Still haven’t filed your tax return?

Filing taxes in April can be business as usual for some millennials. But in the rush to file at the last minute, some 20-somethings and 30-somethings may make some costly mistakes.

They should do a close review of their returns to make sure they’re not leaving money on the table. Although many millennials have fairly simple tax situations, they may overlook key tax breaks that would lower their tax bill or boost their tax refunds, says Lisa Greene-Lewis, an accountant and tax expert for TurboTax.

Make sure to look into these tax moves:

Write off student loan interest. Your student-loan payments may be nearly as large as your rent check, but at least that debt can lead to a tax break. Some millennials may forget that they can deduct up to $2,500 in student-loan interest, says Deb Repya, vice president of advanced markets for Allianz Life Insurance. You can claim this tax break even if you’re taking the standard deduction – as many 20-somethings probably do. To qualify, taxpayers need to have a modified adjusted-gross income below $80,000 (single) or below $160,000 (married).

Claim other education-related tax breaks. The American Opportunity Tax Credit, which maxes out at $2,500, can save money for students during their first four years of college. But some millennials who already have a bachelor’s degree and are working may also be able to claim education-related tax breaks. For instance, the Lifetime Learning Credit can be claimed by people who took one course at an eligible education institution last year, even if they are not working toward a specific degree. This can help cover the costs of a one-time college or vocational course.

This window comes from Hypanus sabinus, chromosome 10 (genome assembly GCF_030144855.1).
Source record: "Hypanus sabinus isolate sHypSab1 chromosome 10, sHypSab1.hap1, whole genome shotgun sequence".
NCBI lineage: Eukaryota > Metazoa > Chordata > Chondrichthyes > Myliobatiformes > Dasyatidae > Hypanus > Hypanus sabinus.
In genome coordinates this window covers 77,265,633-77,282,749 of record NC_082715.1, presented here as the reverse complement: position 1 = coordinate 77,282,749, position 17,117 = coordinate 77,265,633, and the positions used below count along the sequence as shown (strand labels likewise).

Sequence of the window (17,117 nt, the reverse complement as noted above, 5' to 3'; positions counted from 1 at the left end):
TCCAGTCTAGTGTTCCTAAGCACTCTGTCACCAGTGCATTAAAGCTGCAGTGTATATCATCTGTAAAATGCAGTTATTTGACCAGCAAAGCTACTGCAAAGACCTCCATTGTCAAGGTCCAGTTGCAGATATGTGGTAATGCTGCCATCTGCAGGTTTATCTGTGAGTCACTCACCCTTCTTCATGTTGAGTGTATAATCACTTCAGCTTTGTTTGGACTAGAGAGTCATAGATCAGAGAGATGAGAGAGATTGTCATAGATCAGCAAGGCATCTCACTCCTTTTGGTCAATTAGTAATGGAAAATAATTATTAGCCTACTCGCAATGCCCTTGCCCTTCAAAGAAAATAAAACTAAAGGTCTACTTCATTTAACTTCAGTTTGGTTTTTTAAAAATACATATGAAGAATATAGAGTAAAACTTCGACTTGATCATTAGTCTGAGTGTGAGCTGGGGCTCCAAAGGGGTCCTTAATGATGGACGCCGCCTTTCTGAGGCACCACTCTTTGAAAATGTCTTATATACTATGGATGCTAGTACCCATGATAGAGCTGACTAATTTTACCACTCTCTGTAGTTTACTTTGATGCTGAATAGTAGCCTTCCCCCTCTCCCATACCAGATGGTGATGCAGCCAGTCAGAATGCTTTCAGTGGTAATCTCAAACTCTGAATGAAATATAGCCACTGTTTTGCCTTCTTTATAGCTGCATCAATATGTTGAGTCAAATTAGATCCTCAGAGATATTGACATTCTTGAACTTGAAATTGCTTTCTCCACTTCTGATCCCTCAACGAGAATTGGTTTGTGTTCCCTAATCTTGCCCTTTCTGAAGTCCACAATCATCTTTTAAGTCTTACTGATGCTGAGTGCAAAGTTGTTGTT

Check out the earned-income tax credit. Many people incorrectly assume that they need to have children to file for the earned-income tax credit, a tax break for low- to moderate-income workers, Greene-Lewis says. But single people can still receive credits up to $503 if they earn less than $14,820, meaning the break could benefit some young people with low-paying jobs. And the credit is refundable, which means it is added to a person’s refund if they don’t owe taxes.

Breaks for retirement savings. Moving money into a retirement account can be a way to put the money to work while also lowering your tax bill. You have until the tax-filing deadline, which is April 18 this year, to open an individual retirement account (IRA) and deduct that contribution on your 2015 tax return. Savers can contribute up to $5,500 a year into an IRA (or $6,500 a year if they’re at least 50 years old) and can deduct the full amount if they are not covered by a retirement plan at work.

Job-related credits. If you moved a certain distance for a new job you may be able to deduct those moving expenses, including the cost of movers and travel. In certain cases you can also deduct job-hunting expenses, such as fees from a job-placement agency, the cost of preparing and printing your résumé, and travel expenses.


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